The Australian Government will use its regulatory powers to permanently ban the disposal of capital dredge material in the Great Barrier Reef Marine Park. In addition, through current and new legislation, the new Queensland Government will:
- protect greenfield areas by restricting new port development in and adjoining the Great Barrier Reef World Heritage Area to within current port limits. These port limits are long-established and fixed in regulations under the Transport Infrastructure Act 1994 (Qld)
- restrict capital dredging for the development of new or expansion of existing port facilities to within the regulated port limits of Gladstone, Hay Point–Mackay, Abbot Point and Townsville
- ensure that any new development inside these port limits is also consistent with the Great Barrier Reef Marine Park Act, the Queensland Marine Parks Act, their regulations and zoning plans
- prohibit the sea-based disposal of material from port-related capital dredging into the Great Barrier Reef World Heritage Area
- mandate the beneficial reuse of port-related capital dredge spoil, such as land reclamation in port development areas, or disposal on land where it is environmentally safe to do so
- establish a maintenance dredging framework which identifies future dredging requirements, ascertains appropriate environmental windows to avoid coral spawning and protect seagrass, and examines opportunities for beneficial reuse of dredge material or on-land disposal where it is environmentally safe to do so
- require master plans at the major ports of Gladstone, Hay Point–Mackay, Abbot Point and Townsville which optimise infrastructure and address operational, economic, environmental and social relationships as well as supply chains and surrounding land uses
- support on-land disposal or land reclamation for capital dredge material at Abbot Point
- not support trans-shipping operations that adversely affect the Great Barrier Reef Marine Park
- further protect the Fitzroy Delta, including North Curtis Island and Keppel Bay which are clearly outside the Gladstone port area, through:
- - extension and strengthened conservation zoning in the Great Barrier Reef Coast Marine Park - extension of the existing fish habitat area
- - establishment of a new net-free zone under fisheries legislation
- - additional protections in associated intertidal and terrestrial areas.
Further port re-development other than capital dredging may occur at Port Alma subject to environmental assessment and appropriate conditions.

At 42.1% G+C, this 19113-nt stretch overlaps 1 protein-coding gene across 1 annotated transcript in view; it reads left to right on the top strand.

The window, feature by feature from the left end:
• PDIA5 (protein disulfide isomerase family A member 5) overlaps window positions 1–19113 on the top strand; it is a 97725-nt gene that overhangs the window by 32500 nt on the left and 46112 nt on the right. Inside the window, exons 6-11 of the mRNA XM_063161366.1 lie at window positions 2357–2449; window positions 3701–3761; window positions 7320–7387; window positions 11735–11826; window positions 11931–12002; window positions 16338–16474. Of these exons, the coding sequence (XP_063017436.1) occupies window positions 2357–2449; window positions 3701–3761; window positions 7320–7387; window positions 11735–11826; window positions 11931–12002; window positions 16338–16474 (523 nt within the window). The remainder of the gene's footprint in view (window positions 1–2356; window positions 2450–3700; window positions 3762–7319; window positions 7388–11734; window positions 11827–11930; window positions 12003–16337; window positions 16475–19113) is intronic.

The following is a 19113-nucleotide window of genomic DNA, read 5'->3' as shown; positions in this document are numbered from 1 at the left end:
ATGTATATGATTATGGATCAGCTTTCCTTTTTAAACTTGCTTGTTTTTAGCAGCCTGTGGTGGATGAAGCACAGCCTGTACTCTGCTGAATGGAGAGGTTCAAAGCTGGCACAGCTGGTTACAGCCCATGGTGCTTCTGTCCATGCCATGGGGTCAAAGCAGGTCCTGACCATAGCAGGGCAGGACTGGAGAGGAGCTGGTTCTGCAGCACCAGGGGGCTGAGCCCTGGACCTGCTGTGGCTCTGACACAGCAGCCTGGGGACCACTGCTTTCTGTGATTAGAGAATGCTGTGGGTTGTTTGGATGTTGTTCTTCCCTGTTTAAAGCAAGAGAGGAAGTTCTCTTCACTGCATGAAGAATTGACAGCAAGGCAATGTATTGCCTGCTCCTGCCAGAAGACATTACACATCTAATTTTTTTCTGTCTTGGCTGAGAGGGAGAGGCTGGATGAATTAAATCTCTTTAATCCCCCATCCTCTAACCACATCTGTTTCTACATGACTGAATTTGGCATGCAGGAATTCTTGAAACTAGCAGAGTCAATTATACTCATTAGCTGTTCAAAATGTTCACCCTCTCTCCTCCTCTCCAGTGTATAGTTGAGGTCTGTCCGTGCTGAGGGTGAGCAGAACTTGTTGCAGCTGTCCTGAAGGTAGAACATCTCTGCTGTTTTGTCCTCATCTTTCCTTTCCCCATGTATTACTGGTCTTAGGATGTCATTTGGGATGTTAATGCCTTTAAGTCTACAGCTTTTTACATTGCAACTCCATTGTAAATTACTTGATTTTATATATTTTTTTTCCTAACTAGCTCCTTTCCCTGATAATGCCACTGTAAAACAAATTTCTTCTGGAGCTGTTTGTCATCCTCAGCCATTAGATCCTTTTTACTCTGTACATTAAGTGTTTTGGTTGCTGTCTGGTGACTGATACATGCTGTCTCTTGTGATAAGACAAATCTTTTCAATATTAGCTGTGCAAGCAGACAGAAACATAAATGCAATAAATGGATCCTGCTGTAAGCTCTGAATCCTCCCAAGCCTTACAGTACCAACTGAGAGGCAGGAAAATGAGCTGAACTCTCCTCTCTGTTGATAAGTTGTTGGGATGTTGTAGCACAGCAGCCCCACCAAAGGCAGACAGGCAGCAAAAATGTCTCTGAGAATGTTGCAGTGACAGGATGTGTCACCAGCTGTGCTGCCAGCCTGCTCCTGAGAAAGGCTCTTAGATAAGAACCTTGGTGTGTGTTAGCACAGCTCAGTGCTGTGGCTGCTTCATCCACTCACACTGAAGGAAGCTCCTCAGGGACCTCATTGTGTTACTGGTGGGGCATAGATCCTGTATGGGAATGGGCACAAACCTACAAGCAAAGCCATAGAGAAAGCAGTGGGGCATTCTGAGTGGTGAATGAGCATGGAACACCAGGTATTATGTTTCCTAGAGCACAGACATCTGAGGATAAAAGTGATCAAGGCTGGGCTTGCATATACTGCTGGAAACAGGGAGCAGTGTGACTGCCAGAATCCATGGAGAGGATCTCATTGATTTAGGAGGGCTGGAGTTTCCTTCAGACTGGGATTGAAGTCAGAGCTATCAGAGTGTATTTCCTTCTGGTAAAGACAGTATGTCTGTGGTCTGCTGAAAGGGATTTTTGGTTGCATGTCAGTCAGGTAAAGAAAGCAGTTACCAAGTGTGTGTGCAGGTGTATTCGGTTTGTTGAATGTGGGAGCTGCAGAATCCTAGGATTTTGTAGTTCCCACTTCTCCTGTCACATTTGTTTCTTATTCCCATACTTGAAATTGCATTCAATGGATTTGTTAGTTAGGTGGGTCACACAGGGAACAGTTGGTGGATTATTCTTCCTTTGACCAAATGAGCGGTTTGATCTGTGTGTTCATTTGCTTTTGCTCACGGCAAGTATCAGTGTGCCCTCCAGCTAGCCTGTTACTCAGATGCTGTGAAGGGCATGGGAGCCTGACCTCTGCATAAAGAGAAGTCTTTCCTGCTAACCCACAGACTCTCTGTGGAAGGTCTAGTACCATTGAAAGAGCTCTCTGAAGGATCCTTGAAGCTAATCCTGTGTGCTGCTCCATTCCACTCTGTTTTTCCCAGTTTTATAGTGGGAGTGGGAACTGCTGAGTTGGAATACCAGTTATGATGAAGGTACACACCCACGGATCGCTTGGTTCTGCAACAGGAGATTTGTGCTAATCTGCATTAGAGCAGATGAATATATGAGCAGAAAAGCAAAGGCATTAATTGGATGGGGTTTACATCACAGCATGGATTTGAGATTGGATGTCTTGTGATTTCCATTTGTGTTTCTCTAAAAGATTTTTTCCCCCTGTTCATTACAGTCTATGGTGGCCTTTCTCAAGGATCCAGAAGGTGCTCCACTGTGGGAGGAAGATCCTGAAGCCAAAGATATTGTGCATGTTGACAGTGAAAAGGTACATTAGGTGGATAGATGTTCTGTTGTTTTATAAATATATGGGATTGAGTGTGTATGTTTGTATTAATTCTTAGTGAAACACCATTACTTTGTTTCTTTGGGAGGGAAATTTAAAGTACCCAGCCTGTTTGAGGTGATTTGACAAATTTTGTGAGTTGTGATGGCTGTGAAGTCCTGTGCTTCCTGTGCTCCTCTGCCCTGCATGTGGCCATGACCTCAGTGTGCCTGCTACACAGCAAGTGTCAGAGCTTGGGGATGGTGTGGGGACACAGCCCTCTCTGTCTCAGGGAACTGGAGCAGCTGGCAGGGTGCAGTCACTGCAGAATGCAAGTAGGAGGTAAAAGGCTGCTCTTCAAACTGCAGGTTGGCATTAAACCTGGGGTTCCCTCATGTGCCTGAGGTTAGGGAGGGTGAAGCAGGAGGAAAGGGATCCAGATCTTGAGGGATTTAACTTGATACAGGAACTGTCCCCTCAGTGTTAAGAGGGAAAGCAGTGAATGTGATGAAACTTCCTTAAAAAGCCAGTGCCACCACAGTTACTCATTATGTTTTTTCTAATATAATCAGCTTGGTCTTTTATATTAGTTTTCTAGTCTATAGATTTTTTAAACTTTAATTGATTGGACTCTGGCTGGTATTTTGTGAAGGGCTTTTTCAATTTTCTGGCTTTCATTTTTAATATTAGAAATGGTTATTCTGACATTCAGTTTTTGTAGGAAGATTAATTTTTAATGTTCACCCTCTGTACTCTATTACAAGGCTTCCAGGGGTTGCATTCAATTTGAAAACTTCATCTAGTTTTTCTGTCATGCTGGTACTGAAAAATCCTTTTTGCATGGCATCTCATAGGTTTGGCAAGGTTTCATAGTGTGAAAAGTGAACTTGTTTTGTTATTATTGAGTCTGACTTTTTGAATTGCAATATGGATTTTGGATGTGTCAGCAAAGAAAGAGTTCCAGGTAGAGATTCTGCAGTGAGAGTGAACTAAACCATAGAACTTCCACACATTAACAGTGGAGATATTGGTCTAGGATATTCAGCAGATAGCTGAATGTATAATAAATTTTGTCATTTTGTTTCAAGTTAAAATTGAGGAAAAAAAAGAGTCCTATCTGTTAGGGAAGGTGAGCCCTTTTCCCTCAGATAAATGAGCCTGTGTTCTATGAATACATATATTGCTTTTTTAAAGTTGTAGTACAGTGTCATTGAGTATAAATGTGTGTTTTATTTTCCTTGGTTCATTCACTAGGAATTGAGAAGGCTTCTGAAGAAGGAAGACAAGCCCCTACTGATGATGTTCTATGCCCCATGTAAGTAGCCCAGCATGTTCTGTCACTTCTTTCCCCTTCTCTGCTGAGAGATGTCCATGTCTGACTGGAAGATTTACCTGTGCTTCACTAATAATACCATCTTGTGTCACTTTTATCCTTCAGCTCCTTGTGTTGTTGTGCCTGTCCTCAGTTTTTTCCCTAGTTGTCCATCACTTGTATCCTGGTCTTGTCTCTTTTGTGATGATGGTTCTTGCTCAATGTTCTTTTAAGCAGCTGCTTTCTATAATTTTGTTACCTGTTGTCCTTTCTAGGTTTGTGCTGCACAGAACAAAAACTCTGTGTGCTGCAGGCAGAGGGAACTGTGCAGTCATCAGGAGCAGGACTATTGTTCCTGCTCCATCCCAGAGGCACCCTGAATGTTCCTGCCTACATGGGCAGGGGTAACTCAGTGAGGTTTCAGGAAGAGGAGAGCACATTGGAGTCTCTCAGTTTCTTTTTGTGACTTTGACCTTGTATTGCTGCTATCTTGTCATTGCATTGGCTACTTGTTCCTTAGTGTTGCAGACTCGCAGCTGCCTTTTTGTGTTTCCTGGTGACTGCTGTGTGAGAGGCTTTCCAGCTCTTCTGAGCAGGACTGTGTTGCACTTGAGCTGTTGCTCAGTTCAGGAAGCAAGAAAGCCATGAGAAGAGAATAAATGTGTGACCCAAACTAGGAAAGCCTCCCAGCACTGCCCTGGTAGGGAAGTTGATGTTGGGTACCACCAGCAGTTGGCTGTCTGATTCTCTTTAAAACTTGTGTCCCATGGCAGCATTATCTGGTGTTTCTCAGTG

The new Queensland Government will require all proponents of new dredging works to demonstrate their project is commercially viable.
As a consequence of all of these actions, port development in the World Heritage Area and the adjacent coastal zone will be even more strictly controlled.
Just 18 months ago there were five major projects proposing to dispose of capital dredge material in the Marine Park. This is now zero.
Shipping safely through Reef waters
The shipping industry in Australia is strictly regulated by international, Commonwealth and State and local regulations, and there are specific rules for the Great Barrier Reef.
Despite increasing ship movements, the frequency of shipping incidents has substantially reduced.
By global standards, shipping movements in the Great Barrier Reef are low. For example, on any given day there are 40 to 50 ships transiting through the 348 000 square kilometre Great Barrier Reef World Heritage Area.
By comparison, there are around 140 ship movements per day within 20 kilometres of the 11 434 square kilometre Wadden Sea World Heritage Area.
In October 2014, after two years of consultation, the Australian Government released its North-East Shipping Management Plan for safe shipping in the environmentally sensitive areas of the Great Barrier Reef, Torres Strait and Coral Sea.
The Reef 2050 Plan supports implementation of this shipping management plan, and actions include:
- focusing on pilotage requirements for the middle Inner Route (parallel to the Queensland coast between Cairns and Gladstone)
- increasing resources for State port control inspections and further focusing on areas related to navigational risk
- using emerging ship tracking technology to provide early alerting of ship breakdowns including a 'traffic organisation service'
- working with industry to introduce (ahead of international timelines) the need for ships trading to ports in the region to be equipped with electronic chart display and information systems and have bunker oil tanks fitted in protective locations.
Ecologically sustainable fishing
The Reef 2050 Plan sets out actions to improve the ecological sustainability of fishing in the Great Barrier Reef, including:
- reviewing the regulatory structure of fishing to ensure the sustainability of Queensland's fisheries
- maximising the values of a sustainable fisheries catch by adopting a fisheries resources allocation policy
- the Queensland Government will establish new net-free zones and has allocated up to $A10 million to buy-back fishing licences